🐍 Python

Updated at 2018-06-09 16:54

Use asserts to write down your assumptions. Only use asserts to catch bugs, they are not meant for run-time errors.

  • assert does nothing if it is true.
  • If false, it will raise AssertionError exception with the given message.
assert True
assert False, 'this failed because of that'

name: str = ''
assert len(name) > 0, 'name cannot be empty'
# => AssertionError: name cannot be empty

Asserts are great because they pinpoint to the exact line of code where your assumptions were not true.

from typing import Dict

def apply_discount(product: Dict[str, float], discount: float) -> float:
    price = int(product['price'] * (1.0 - discount))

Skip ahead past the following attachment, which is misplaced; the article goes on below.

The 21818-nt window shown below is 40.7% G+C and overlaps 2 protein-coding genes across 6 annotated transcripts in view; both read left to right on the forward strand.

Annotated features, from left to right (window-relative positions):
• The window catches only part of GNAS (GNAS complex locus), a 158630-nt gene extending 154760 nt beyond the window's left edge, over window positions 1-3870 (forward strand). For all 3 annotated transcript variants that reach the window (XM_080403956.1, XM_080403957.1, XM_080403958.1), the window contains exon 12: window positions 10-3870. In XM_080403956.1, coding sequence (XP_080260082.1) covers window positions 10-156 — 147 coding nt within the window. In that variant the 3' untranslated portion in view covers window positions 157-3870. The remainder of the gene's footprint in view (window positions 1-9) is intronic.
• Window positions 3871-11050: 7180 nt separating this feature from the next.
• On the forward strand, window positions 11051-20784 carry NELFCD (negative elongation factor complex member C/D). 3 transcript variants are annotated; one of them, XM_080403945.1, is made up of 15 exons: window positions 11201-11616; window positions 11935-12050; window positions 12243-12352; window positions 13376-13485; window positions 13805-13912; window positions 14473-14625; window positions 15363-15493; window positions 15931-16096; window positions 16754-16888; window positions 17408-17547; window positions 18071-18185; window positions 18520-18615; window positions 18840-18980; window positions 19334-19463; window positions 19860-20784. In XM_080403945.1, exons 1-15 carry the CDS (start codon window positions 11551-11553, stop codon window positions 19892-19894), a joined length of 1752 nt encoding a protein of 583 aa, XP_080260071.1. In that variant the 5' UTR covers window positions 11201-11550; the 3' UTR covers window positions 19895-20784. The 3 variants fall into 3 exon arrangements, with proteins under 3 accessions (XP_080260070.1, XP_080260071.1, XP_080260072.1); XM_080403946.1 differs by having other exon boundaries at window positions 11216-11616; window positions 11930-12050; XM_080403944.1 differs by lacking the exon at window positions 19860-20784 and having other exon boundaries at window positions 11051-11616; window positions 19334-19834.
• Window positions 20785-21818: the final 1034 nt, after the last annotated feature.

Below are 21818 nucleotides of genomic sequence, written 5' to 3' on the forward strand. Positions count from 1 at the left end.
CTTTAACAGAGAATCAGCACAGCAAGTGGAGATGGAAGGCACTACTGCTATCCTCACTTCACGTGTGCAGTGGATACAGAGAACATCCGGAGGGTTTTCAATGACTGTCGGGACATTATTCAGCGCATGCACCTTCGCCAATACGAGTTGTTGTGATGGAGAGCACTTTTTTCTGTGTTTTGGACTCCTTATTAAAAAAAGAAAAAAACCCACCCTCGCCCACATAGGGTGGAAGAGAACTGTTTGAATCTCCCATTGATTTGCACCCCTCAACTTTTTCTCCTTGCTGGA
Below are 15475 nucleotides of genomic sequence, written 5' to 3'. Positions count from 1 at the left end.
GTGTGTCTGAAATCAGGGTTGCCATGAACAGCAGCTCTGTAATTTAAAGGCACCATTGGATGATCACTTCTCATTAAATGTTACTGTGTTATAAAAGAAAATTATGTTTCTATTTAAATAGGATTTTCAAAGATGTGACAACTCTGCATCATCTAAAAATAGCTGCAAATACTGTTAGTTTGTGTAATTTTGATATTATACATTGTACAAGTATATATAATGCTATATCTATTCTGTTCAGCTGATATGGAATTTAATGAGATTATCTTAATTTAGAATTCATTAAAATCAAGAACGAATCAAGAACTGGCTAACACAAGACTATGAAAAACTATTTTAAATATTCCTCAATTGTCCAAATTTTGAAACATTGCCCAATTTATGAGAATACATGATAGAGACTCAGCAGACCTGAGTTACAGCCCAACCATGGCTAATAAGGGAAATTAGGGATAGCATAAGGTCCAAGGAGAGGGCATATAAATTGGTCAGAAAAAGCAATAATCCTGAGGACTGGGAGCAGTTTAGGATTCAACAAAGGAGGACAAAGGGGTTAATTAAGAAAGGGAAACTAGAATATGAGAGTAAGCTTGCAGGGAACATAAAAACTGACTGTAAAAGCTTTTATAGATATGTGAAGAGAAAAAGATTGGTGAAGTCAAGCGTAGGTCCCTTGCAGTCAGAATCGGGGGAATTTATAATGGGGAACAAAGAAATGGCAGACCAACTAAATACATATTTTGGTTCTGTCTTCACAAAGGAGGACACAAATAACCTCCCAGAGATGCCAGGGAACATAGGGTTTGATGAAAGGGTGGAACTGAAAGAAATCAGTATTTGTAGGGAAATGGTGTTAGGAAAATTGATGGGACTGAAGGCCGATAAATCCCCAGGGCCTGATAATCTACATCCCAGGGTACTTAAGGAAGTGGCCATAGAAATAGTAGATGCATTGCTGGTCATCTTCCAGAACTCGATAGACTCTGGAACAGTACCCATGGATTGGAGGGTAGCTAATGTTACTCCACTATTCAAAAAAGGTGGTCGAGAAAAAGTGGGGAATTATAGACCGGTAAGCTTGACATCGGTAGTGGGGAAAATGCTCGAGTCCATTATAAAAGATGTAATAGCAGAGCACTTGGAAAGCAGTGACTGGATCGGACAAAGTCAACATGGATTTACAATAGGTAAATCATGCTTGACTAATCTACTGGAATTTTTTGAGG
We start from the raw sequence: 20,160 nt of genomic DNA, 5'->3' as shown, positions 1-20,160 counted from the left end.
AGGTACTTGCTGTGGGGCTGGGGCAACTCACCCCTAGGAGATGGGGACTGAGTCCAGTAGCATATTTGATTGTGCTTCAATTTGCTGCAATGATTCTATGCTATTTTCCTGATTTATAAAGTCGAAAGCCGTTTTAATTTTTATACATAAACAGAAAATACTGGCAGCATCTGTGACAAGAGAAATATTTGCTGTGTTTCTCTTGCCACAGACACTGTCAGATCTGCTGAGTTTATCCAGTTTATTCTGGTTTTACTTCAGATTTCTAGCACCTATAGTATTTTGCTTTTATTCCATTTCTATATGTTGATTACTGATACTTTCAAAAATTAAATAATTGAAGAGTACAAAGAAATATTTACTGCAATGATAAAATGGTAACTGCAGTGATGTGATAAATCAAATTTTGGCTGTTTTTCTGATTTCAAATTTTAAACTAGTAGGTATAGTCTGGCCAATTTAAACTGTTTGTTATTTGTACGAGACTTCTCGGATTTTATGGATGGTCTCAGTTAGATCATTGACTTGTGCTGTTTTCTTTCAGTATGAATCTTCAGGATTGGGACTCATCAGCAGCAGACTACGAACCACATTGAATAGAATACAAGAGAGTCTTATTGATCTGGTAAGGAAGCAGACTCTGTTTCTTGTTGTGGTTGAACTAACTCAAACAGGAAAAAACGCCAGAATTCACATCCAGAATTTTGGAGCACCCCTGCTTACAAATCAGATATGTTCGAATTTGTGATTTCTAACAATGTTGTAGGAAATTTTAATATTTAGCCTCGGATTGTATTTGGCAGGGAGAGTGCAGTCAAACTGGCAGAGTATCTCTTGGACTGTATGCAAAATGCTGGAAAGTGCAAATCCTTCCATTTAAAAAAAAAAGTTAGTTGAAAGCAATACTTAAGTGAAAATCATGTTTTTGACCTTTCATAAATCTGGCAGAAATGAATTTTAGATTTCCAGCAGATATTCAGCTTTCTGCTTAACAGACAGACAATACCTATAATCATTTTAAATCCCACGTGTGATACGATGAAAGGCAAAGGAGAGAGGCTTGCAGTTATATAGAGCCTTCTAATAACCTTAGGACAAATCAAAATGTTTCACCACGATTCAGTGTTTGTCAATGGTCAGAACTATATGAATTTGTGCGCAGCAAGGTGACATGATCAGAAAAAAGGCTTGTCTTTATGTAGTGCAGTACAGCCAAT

assert 0 <= price <= product['price']
    return price

assert apply_discount({'price': 100.0}, 0.5) == 50
assert apply_discount({'price': 100.0}, 1.0) == 0
apply_discount({'price': 100.0}, 1.05)
# => AssertionError
# Traceback:
#   ...
#   File "<input>", line 5, in apply_discount
#     assert 0 <= price <= product['price']
# AssertionError

Don't use assertions for auth checks or data validation. You can disable assertions with -O and -OO command-line flags and PYTHONOPTIMIZE environment variable. Assertions are rarely disable though.

def delete_product(product_id: int, user: User):
    assert user.is_admin(), 'must be admin'
    assert store.has_product(product_id), 'unknown product'


  • Python Tricks The Book, Dan Bader
  • Fluent Python, Luciano Ramalho